The cosmic and the comic make uneasy bedfellows, but Ed Ruscha continues to find himself in their double-bind grip. The legendary Los Angeles Pop artist shows a dozen large paintings in a format now familiar to his work. Each composition has a background of sometimes awkwardly blended paint standing for a sky or sunset. Superimposed on this firmament is lettered an idiosyncratic motto such as, say, "Those Golden Spasms."

The idea seems to be to find a phrase that is sufficiently poetic, kinetic or risible to evoke an image that compensates for the work's relative lack of visual blandishment. When this comes off, the effect is quite a mind-trip. In "Farms and Barns," for example, the rhymed coupling of words against a sunset sky evokes a combination of nature mysticism and love of the familiar that is almost religious. The effect is not only touching in its love of simplicity and its awe at the grandeur of the world, it is rather startlingly unlike Ruscha's old image as the witty commentator on life in Los Angeles.

He can still be funny. The placement of the phrases "Rising Binoculars, Falling Cameras" in one picture is charmingly wry, but the artist is most believable in such highly idealistic visions as "The Amazing Earth." A second superimposed phrase responds, "So It Is." It plays like the refrain of back-up singers in a pie-in-the-sky rock song.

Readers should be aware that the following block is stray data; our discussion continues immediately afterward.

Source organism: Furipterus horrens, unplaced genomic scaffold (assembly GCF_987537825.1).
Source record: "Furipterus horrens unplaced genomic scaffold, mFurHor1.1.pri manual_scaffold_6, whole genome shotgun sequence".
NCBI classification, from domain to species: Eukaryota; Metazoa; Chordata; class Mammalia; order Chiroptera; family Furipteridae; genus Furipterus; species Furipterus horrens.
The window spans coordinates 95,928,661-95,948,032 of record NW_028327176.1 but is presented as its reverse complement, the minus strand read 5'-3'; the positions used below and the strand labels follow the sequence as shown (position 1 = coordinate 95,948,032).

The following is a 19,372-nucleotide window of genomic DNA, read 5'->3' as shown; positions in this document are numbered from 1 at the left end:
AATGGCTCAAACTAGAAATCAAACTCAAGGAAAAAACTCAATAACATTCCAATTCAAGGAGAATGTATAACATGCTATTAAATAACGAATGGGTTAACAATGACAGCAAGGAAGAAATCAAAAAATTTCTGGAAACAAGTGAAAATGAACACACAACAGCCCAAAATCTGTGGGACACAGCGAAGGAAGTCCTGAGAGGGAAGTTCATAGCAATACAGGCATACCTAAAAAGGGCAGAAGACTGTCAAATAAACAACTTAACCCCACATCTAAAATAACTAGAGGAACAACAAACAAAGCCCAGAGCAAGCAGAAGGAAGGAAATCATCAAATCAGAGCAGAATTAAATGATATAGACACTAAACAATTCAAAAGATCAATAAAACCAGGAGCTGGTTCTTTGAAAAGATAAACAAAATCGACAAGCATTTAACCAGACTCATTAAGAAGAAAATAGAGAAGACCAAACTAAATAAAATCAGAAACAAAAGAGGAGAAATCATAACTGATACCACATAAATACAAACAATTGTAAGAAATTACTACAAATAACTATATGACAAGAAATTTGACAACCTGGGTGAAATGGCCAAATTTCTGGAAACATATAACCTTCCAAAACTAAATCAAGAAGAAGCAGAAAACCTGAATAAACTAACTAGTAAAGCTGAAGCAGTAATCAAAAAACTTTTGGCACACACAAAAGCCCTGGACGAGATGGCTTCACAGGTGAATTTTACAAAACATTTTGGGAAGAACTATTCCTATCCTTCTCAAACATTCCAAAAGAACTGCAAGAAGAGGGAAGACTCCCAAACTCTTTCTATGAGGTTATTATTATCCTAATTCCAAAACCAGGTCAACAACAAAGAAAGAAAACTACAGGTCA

An endearing sensibility hovers around this art. You wind up thinking Ruscha must be an exceptionally sweet guy. You even like him the better for not being able to bring off a ferocious work like "Wild Cats of the World." The problem remains that Ruscha is flailing about on extremely dicey turf. His bull's eyes seem to be jerked into the target and everything is so conceptual there's very little ground for consensus about what works and what doesn't. In the old days, imagery like "Sin" or "Standard Station" was iconic and universally memorable.

This group derives authority from an increase in size and an encouraging trajectory of success, but it still is as evanescent as a Chinese fortune cookie. (James Corcoran Gallery, 8223 Santa Monica Blvd., to Feb. 16.)

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